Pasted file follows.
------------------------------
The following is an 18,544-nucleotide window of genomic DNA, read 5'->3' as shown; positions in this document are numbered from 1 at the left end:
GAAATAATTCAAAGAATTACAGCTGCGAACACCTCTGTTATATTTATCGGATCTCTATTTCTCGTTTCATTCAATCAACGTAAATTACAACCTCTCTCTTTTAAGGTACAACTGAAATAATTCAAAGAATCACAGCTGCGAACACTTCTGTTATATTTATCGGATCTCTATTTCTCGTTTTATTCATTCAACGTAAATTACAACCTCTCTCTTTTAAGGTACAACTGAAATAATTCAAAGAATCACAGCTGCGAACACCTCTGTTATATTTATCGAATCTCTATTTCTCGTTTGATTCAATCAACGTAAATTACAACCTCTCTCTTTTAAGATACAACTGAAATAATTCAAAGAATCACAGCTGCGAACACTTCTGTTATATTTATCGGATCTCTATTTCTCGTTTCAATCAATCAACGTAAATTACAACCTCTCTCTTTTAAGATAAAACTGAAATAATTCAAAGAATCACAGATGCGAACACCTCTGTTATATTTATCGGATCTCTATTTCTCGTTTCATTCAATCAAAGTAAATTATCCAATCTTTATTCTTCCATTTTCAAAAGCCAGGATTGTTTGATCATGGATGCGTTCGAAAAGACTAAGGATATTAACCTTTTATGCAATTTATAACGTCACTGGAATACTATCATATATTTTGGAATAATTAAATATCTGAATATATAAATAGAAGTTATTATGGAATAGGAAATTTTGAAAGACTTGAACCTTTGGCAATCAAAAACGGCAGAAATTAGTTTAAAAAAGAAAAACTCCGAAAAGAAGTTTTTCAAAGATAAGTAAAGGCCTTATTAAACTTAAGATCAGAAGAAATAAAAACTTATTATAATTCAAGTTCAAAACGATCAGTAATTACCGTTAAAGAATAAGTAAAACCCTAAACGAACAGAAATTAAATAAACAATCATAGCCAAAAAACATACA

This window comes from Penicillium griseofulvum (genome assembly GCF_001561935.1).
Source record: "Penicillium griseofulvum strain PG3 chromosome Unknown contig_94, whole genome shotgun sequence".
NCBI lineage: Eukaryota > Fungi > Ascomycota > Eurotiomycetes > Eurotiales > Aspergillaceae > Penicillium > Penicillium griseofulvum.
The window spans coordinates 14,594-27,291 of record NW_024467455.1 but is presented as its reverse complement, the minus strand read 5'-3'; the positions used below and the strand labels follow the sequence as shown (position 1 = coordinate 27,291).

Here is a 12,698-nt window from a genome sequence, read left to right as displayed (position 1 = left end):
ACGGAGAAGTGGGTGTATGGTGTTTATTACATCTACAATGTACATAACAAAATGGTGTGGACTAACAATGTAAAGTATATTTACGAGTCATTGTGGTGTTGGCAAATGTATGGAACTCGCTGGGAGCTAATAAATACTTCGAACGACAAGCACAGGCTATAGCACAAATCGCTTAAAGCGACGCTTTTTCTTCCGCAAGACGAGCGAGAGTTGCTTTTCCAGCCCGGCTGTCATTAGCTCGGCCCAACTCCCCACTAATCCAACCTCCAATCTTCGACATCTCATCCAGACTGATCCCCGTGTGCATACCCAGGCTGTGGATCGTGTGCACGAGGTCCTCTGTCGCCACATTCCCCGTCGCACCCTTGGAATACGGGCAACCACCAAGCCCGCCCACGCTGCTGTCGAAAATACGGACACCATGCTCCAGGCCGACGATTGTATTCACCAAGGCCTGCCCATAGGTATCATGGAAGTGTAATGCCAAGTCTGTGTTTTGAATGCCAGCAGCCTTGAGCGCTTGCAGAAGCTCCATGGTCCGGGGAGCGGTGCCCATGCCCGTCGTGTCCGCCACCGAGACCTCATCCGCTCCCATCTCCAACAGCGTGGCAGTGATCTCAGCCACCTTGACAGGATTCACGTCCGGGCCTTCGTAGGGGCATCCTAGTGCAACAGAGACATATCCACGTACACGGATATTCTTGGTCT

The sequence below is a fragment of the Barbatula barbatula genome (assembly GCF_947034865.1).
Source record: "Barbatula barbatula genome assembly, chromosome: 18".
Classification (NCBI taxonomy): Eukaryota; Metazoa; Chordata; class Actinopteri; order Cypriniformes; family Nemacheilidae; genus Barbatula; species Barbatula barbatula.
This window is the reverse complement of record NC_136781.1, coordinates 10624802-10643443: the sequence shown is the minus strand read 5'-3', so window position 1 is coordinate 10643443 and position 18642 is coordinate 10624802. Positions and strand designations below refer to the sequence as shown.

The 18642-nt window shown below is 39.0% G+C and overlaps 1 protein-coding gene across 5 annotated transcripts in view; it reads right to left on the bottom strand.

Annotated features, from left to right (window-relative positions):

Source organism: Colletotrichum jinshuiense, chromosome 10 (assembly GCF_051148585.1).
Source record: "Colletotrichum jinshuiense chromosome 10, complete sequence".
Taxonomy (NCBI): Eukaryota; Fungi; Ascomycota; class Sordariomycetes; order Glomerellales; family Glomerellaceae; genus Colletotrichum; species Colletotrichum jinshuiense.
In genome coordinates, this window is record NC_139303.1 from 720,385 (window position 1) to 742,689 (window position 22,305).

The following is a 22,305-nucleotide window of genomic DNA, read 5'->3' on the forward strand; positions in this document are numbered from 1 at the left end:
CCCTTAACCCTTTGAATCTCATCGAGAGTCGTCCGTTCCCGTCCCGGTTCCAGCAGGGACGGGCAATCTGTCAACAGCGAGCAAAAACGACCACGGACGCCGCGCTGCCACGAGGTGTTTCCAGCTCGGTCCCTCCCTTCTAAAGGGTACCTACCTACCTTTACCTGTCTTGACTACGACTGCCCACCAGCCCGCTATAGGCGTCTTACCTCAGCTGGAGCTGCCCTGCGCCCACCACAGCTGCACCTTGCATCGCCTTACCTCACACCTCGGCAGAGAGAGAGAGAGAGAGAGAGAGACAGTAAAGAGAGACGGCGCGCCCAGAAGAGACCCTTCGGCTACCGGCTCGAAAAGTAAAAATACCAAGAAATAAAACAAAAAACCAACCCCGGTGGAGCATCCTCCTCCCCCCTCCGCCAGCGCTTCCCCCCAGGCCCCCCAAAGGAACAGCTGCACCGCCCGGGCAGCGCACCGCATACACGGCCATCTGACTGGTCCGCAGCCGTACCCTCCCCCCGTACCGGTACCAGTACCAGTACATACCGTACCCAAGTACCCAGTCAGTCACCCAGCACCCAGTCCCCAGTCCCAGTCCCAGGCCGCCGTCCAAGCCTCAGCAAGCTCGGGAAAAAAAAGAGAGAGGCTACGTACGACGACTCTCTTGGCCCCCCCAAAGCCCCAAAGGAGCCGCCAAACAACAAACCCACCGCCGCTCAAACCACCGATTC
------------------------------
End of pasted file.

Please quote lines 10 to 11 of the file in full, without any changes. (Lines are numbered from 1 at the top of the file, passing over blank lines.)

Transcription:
Source record: "Barbatula barbatula genome assembly, chromosome: 18".
Classification (NCBI taxonomy): Eukaryota; Metazoa; Chordata; class Actinopteri; order Cypriniformes; family Nemacheilidae; genus Barbatula; species Barbatula barbatula.